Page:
Arlington’s top prosecutor is partnering with a national criminal justice organization to reduce racial disparities in prosecution.
Arlington Commonwealth’s Attorney Parisa Dehghani-Tafti and St. Louis Circuit Attorney Kim Gardner are the first two prosecutors to participate in a new partnership program from the Vera Institute for Justice, an organization working to reform the justice system, per its website.
“The Vera Institute for Justice has done an incredible amount of work on public safety, incarceration rates, and also whether incarceration is an effective tool for public safety,” Dehghani-Tafti tells ARLnow. “They were an organization that I was always hopeful to work with.”
As part of the new partnership, Dehghani-Tafti and Gardner will be working to reduce race-based differentials in prosecution rates by 20% in their jurisdictions. The work is part of Vera’s Motion for Justice initiative, in which prosecutors are given support and opportunities to bridge the gap between law enforcement agencies and the communities they serve, according to a press release.
We’re proud to announce our partnerships with the offices of @parisa4justice and @StLouisCityCA. Together, we will work to reduce racial disparities in their criminal legal systems by at least 20% as part of our Motion for Justice initiative. Read more: https://t.co/UQwUDXrCut pic.twitter.com/I8kKaXwsjv
— Vera Institute of Justice (@verainstitute) April 6, 2021
Dehghani-Tafti and Gardner’s offices will receive policy recommendations and staff training, as well as resources to analyze data on the ways marginalized people are disproportionately impacted by prosecution practices, the release said.
This partnership, which will last 18 months, singles out Arlington as a leader in this work, Dehghani-Tafti said. The Arlington and St. Louis prosecutors’ offices are the first of up to 10 prosecutors’ offices in jurisdictions across the country that Vera plans to invite on as partners. (Dehghani-Tafti’s office also prosecutes cases for the City of Falls Church.)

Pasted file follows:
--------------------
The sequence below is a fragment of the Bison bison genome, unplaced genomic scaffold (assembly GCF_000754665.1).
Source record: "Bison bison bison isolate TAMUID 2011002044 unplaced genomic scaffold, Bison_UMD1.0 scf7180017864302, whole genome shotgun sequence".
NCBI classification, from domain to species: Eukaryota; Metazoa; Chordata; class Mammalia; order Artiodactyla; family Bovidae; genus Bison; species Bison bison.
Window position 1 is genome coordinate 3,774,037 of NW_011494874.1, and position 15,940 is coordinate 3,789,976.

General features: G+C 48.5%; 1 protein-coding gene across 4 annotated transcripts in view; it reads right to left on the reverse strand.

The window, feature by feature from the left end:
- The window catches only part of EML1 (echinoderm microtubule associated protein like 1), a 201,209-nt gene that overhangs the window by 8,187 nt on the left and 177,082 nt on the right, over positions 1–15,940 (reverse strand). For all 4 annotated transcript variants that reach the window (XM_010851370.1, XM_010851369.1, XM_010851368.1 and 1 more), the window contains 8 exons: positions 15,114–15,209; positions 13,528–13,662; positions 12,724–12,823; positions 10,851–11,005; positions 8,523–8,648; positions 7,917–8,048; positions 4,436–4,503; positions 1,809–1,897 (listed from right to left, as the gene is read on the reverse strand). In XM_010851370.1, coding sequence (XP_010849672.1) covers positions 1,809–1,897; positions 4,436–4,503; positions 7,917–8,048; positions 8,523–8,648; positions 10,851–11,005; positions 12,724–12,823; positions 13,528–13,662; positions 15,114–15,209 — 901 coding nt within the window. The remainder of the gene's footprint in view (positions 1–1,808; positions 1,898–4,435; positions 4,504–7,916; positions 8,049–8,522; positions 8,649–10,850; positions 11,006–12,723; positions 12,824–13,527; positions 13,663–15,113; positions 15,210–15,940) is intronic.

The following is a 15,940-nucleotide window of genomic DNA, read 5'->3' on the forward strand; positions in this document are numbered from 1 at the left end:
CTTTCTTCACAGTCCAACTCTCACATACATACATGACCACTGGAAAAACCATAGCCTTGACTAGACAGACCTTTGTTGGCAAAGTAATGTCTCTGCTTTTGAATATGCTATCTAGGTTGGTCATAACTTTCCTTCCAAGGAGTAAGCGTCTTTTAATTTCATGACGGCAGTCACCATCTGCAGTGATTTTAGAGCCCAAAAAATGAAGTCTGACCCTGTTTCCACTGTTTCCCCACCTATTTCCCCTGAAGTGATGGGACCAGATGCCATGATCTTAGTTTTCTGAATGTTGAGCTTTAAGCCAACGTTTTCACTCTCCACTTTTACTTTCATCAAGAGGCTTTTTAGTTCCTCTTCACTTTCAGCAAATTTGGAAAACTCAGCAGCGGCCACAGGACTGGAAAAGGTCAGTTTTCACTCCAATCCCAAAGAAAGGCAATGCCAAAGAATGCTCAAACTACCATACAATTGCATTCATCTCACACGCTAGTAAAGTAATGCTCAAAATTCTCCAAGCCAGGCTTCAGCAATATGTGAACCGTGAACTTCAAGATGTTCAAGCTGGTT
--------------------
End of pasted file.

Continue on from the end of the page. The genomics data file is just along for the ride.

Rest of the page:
“This is the conversation that I started when I started running,” she said. “We need to look at the results of our system and figure out how and why we’re there.”
This partnership is one way Dehghani-Tafti said she is keeping her promise to use data and evidence to drive lasting criminal justice reform.
“We’re going to need some help with our data, making our case management system be able to analyze data and run reports that are actually meaningful,” the prosecutor said.
The system Dehghani-Tafti said she inherited was designed to store information, not answer larger questions such as who is disproportionately represented in certain case outcomes.
“You can go case by case but you’re still operating in a system that we know cements racial and economic divides, continues cycles of traumas, affects families and communities and treats people who are incarcerated and their families — who haven’t done anything wrong — as expendable,” she said.
Here in Northern Virginia, Vera will also provide financial assistance to the Courthouse-based nonprofit Offender Aid and Restoration.
“OAR is an ideal partner for this,” Dehghani-Tafti said. “They’ve been looking at policies and practices, such as community service, through an anti-racism lens: Your economic means, your race, your zip code, your ability to speak English — that all can make it harder or easier to do community service.”
Dehghani-Tafti said she plans to get started with the Vera partnership “forthwith,” as soon as she can schedule 10 training sessions.